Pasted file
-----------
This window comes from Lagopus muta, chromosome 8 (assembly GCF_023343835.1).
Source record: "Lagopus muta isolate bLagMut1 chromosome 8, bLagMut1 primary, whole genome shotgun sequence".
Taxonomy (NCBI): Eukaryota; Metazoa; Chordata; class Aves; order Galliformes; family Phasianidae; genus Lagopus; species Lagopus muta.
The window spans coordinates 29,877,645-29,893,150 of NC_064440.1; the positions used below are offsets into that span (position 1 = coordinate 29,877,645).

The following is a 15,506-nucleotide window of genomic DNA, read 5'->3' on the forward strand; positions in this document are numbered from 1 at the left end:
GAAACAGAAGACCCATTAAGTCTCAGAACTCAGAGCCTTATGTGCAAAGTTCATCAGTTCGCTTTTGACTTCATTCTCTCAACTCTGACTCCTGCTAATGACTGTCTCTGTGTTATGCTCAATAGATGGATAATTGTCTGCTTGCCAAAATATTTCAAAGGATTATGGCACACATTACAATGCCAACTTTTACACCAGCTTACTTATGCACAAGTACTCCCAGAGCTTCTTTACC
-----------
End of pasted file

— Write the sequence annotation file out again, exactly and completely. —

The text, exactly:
This window comes from Lagopus muta, chromosome 8 (assembly GCF_023343835.1).
Source record: "Lagopus muta isolate bLagMut1 chromosome 8, bLagMut1 primary, whole genome shotgun sequence".
Taxonomy (NCBI): Eukaryota; Metazoa; Chordata; class Aves; order Galliformes; family Phasianidae; genus Lagopus; species Lagopus muta.
The window spans coordinates 29,877,645-29,893,150 of NC_064440.1; the positions used below are offsets into that span (position 1 = coordinate 29,877,645).

The following is a 15,506-nucleotide window of genomic DNA, read 5'->3' on the forward strand; positions in this document are numbered from 1 at the left end:
GAAACAGAAGACCCATTAAGTCTCAGAACTCAGAGCCTTATGTGCAAAGTTCATCAGTTCGCTTTTGACTTCATTCTCTCAACTCTGACTCCTGCTAATGACTGTCTCTGTGTTATGCTCAATAGATGGATAATTGTCTGCTTGCCAAAATATTTCAAAGGATTATGGCACACATTACAATGCCAACTTTTACACCAGCTTACTTATGCACAAGTACTCCCAGAGCTTCTTTACC